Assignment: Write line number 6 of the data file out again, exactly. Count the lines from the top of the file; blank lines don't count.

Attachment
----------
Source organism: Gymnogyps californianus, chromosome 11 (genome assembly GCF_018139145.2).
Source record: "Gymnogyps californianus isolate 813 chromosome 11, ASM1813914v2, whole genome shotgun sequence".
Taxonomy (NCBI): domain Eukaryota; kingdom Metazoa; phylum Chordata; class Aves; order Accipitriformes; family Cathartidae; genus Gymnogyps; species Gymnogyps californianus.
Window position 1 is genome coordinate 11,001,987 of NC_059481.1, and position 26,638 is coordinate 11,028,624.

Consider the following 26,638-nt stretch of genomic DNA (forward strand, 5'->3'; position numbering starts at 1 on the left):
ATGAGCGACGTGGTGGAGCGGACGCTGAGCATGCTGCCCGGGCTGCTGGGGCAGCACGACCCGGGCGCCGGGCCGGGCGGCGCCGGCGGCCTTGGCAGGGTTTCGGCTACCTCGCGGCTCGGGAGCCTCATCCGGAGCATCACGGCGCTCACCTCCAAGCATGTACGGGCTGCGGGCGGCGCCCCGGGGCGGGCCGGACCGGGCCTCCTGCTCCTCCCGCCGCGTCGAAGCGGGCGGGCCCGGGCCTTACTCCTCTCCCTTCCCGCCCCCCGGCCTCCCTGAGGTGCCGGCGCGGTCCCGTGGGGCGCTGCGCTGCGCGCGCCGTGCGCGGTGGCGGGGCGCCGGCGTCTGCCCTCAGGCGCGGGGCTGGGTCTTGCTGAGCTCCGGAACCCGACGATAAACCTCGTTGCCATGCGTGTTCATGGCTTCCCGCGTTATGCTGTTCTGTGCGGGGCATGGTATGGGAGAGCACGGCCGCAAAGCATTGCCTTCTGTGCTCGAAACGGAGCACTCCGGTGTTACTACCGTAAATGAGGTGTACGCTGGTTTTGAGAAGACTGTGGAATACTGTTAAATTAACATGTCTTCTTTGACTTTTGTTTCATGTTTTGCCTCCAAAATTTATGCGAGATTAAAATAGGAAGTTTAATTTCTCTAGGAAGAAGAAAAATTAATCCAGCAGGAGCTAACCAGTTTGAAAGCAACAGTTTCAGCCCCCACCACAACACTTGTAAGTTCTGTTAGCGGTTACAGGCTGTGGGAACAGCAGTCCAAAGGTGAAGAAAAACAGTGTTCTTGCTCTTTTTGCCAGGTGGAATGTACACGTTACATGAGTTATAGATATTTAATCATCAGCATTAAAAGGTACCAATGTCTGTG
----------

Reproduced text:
ATGAGCGACGTGGTGGAGCGGACGCTGAGCATGCTGCCCGGGCTGCTGGGGCAGCACGACCCGGGCGCCGGGCCGGGCGGCGCCGGCGGCCTTGGCAGGGTTTCGGCTACCTCGCGGCTCGGGAGCCTCATCCGGAGCATCACGGCGCTCACCTCCAAGCATGTACGGGCTGCGGGCGGCGCCCCGGGGCGGGCCGGACCGGGCCTCCTGCTCCTCCCGCCGCGTCGAAGCGGGCGGGCCCGGGCCTTACTCCTCTCCCTTCCCGCCCCCCGGCCTCCCTGAGGTGCCGGCGCGGTCCCGTGGGGCGCTGCGCTGCGCGCGCCGTGCGCGGTGGCGGGGCGCCGGCGTCTGCCCTCAGGCGCGGGGCTGGGTCTTGCTGAGCTCCGGAACCCGACGATAAACCTCGTTGCCATGCGTGTTCATGGCTTCCCGCGTTATGCTGTTCTGTGCGGGGCATGGTATGGGAGAGCACGGCCGCAAAGCATTGCCTTCTGTGCTCGAAACGGAGCACTCCGGTGTTACTACCGTAAATGAGGTGTACGCTGGTTTTGAGAAGACTGTGGAATACTGTTAAATTAACATGTCTTCTTTGACTTTTGTTTCATGTTTTGCCTCCAAAATTTATGCGAGATTAAAATAGGAAGTTTAATTTCTCTAGGAAGAAGAAAAATTAATCCAGCAGGAGCTAACCAGTTTGAAAGCAACAGTTTCAGCCCCCACCACAACACTTGTAAGTTCTGTTAGCGGTTACAGGCTGTGGGAACAGCAGTCCAAAGGTGAAGAAAAACAGTGTTCTTGCTCTTTTTGCCAGGTGGAATGTACACGTTACATGAGTTATAGATATTTAATCATCAGCATTAAAAGGTACCAATGTCTGTG